Why would anyone confess to a crime they did not commit? What would it take to get you to confess to a crime? For Christopher Ochoa, it took twenty hours of questioning and badgering and threats to get him to falsely confess to the murder of a woman in Austin, Texas. As a result, he spent twelve years in prison for a crime he did not commit.

Most people find it hard to understand how anyone could ever confess to a crime they did not commit. But it happens over and over again. False confessions are a well-documented reality, especially among vulnerable populations like juveniles and the mentally-impaired. Of all the DNA exonerations nationwide, false confessions occur in over 20 percent of them.

Last week, two major newspapers highlighted two different cases where the confessions of the defendants had been called into question. As recently reported in the New York Times, Michael Scott and Robert Springsteen were released in late June after new DNA evidence from an unknown individual cast doubt on their confessions in the murders of four teenage girls in Austin, TX. Attorneys for both men claim the confessions were the result of police coercion and misconduct. As reported in the Chicago Tribune, Ronald Kitchen spent twenty-one years in prison following a confession he made about the murders of five people. After allegations of abuse and torture on behalf of the officer responsible for securing the confession surfaced, his case was turned over to the Attorney General’s office to re-investigate. Kitchen was released when prosecutors dropped all charges against him because they found no evidence he was involved in the crime.

To a jury or judge, a confession is an incredibly powerful piece of evidence. It can overwhelm evidence pointing to a defendant’s innocence, and judges and juries will sometimes convict an individual based on a confession alone. Given the weight of this evidence, special care must be taken to ensure that confessions are accurate.

How can we prevent against false confessions? States can adopt a policy that requires law enforcement officers to record custodial interrogations, from the delivery of a suspect’s Miranda rights to the end of the interview, without interruption. Electronic recording of custodial interrogations has emerged as a powerful innovation and fact-finding tool for both sides of the criminal justice system. It helps protect innocent suspects and helps convict the guilty.

When interrogations are recorded, officers are free to study the suspect’s reactions instead of scribbling notes. Judges and juries are able to see exactly what took place during the interrogation, allowing them to more effectively weigh the evidence. In addition, recording can protect officers from false claims of abuse or coercion and provide an excellent tool for training new officers on proper interrogation techniques. Ultimately, recording is in the best interest of all parties – the defense, the prosecution, and the public – that strong safeguards exist to protect against wrongful imprisonment and reduce the number of convictions overturned on appeal.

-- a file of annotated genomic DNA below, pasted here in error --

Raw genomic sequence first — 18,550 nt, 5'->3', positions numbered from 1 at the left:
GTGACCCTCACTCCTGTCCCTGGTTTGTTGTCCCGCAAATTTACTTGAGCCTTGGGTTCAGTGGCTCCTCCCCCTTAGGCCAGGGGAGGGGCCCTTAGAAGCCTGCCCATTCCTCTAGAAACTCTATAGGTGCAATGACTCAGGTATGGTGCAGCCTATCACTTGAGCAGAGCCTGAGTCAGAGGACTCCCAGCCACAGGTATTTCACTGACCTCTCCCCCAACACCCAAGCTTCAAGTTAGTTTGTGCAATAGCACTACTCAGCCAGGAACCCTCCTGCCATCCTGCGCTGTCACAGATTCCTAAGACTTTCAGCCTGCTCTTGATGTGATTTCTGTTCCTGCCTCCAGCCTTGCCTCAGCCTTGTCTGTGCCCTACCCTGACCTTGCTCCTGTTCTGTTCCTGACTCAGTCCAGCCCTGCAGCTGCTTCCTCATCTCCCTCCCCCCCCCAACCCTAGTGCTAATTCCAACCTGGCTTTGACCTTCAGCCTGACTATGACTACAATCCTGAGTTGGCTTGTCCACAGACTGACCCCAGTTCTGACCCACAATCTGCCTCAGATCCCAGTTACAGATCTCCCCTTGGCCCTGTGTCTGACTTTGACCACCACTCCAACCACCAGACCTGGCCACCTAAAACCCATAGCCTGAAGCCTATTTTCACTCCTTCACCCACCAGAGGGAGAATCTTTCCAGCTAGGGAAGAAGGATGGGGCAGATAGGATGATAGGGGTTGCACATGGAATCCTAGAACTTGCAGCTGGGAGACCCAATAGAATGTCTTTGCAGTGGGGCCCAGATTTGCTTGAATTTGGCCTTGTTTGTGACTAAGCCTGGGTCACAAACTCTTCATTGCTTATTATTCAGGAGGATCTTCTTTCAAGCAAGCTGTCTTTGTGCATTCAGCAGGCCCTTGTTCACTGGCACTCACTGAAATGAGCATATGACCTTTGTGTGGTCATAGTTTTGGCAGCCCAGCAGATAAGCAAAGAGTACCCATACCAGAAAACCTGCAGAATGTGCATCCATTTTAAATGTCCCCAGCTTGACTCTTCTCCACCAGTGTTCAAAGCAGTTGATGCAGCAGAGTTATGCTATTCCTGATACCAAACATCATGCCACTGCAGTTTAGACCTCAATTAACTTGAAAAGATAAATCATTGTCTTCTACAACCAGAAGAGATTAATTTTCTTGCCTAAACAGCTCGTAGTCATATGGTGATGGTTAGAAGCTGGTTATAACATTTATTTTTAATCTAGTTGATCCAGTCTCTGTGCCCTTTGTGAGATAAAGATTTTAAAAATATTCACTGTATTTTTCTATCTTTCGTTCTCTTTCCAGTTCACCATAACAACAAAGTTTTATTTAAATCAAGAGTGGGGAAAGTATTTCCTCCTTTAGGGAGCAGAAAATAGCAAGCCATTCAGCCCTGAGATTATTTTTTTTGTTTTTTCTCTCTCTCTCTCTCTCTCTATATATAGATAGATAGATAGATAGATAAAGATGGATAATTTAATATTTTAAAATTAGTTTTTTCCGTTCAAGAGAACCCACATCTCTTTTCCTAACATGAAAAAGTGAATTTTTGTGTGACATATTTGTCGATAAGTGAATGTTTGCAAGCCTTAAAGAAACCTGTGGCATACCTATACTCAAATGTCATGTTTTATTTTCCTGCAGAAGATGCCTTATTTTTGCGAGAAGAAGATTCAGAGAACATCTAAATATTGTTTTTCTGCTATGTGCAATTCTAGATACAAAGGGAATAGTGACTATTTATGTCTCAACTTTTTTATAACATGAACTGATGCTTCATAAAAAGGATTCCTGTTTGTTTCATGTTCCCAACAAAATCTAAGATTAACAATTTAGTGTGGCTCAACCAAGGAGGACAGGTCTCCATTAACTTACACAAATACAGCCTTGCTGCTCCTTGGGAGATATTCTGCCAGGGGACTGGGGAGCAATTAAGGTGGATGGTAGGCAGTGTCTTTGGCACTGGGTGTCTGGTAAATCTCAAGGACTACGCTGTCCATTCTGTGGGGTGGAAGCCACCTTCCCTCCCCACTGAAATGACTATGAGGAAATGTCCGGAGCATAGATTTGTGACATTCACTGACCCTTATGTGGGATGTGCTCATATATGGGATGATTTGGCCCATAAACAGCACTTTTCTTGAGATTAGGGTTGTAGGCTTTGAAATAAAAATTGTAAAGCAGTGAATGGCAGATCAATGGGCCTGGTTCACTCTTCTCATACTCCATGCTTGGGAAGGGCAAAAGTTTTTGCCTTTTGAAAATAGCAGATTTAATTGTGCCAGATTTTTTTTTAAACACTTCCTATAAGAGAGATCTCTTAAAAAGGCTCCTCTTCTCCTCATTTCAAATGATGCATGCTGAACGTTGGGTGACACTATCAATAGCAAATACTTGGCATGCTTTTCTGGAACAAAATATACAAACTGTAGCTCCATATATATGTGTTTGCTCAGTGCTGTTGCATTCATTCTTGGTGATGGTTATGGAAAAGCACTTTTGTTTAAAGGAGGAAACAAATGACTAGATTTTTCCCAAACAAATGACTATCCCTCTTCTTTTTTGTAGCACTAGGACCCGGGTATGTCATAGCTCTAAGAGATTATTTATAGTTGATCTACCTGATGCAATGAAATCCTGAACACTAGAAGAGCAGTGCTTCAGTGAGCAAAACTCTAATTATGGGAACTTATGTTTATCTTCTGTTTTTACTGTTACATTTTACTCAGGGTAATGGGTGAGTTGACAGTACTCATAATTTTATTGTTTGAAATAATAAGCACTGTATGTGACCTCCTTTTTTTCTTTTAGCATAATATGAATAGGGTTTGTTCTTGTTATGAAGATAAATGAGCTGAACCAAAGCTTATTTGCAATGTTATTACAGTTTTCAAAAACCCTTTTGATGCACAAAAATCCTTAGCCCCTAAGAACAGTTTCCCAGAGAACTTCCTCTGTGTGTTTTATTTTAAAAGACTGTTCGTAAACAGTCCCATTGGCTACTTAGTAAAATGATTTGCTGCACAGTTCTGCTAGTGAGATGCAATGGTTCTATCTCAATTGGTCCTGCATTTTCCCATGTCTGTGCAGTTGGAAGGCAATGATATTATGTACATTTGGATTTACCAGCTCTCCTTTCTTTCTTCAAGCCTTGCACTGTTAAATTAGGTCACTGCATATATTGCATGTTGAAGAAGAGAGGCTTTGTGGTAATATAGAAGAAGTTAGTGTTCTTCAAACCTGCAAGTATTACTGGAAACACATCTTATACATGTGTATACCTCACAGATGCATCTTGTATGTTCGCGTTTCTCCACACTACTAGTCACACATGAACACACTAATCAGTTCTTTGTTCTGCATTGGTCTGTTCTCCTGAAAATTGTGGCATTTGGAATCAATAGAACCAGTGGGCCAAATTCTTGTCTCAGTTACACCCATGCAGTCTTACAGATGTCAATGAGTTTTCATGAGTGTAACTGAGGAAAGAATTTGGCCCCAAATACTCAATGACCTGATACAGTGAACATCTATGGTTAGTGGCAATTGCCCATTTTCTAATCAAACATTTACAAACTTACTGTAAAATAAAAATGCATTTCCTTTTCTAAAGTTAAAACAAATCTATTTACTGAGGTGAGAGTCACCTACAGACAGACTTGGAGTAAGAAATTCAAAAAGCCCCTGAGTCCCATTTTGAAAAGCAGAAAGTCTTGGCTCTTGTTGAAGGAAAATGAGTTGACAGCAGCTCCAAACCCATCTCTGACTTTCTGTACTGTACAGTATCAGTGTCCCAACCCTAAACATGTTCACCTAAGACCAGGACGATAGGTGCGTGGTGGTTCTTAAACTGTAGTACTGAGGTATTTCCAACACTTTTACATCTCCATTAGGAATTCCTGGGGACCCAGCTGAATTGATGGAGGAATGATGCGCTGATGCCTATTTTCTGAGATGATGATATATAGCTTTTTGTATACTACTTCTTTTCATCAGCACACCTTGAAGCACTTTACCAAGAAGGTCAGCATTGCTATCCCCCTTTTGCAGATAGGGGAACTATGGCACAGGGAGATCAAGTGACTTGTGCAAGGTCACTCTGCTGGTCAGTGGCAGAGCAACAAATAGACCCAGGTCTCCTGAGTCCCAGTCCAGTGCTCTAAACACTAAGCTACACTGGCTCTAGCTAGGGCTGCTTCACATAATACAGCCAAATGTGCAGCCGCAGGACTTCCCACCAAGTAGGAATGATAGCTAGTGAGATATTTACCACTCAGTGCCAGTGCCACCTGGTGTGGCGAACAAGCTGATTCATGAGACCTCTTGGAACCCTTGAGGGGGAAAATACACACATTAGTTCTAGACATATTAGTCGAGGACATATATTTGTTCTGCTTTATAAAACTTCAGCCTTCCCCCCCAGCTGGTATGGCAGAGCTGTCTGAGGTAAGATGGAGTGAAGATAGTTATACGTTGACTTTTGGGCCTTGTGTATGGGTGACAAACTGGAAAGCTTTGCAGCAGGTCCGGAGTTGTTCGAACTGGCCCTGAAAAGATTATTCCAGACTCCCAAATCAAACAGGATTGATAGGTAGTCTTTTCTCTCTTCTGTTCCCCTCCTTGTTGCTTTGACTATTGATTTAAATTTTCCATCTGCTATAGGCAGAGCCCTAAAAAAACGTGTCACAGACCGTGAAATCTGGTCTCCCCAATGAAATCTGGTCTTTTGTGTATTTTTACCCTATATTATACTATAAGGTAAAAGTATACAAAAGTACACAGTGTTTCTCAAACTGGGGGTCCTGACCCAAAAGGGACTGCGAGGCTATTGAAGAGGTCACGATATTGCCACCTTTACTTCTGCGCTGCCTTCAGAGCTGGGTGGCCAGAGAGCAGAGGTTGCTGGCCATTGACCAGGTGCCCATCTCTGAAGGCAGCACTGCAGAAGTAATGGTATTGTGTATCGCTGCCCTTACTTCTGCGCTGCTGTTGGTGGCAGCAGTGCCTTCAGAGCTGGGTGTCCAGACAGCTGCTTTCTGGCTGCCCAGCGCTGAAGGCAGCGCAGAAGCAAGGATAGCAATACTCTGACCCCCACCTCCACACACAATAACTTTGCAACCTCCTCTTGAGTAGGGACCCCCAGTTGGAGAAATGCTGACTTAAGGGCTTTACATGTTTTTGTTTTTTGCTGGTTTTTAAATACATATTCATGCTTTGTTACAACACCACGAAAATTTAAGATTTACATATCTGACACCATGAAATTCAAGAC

Many detectives and prosecutors enthusiastically embrace electronic recording. Over 450 police and sheriff’s departments across the country have independently adopted recording procedures. Unfortunately though, only ten states have statewide laws that require electronic recording. The virtue of electronic recording of custodial interrogations lies not only in its ability to help guard against false confessions, but also in its ability to develop the strongest evidence possible to help convict the guilty. Electronic recording incurs minimal costs to the state in terms of implementation, and when compared to the human and monetary costs of wrongful convictions, it is a sound policy. Every state has a responsibility to protect the life and liberty of its citizens. Electronic recording is a simple reform that can help states live up to that responsibility by helping to create a more fair and accurate criminal justice system.

John F. Terzano is President of The Justice Project, a nonpartisan organization that works to increase fairness and accuracy in the criminal justice system.

John Terzano

John Terzano

John Terzano has been involved in social justice advocacy for more than twenty-five years. Terzano led a five-year campaign to pass the Innocence Protection Act (IPA), the first piece of federal death penalty reform legislation to pass Congress and be signed into law. The IPA allows for DNA testing of individuals who may have been wrongfully convicted and authorizes funding to states to clear their DNA backlogs and improve forensic laboratory capacity and standards across the nation as well as provide assistance to states to improve the quality of legal representation for indigent defendants in State capital cases among other reforms. As president of The Justice Project, John is instrumental in working to reform the criminal justice system through public education, litigation support and legislative reform efforts.

Terzano received his undergraduate degree in public affairs from the Elliot School of International Affairs at George Washington University; graduated magna cum laude from the University of the District of Columbia David A. Clarke School of Law (UDC-DCSL); and received a Master of Laws (LL.M.) degree in International Legal Studies from American University's Washington College of Law. Terzano is an Adjunct Professor of Law at UDC-DCSL, is a former Vice Chair of the American Bar Association's Section of Individual Rights and Responsibilities Criminal Justice Committee and currently serves on the Board of Directors of the Southern Center for Human Rights and Friends of the Law Library of Congress.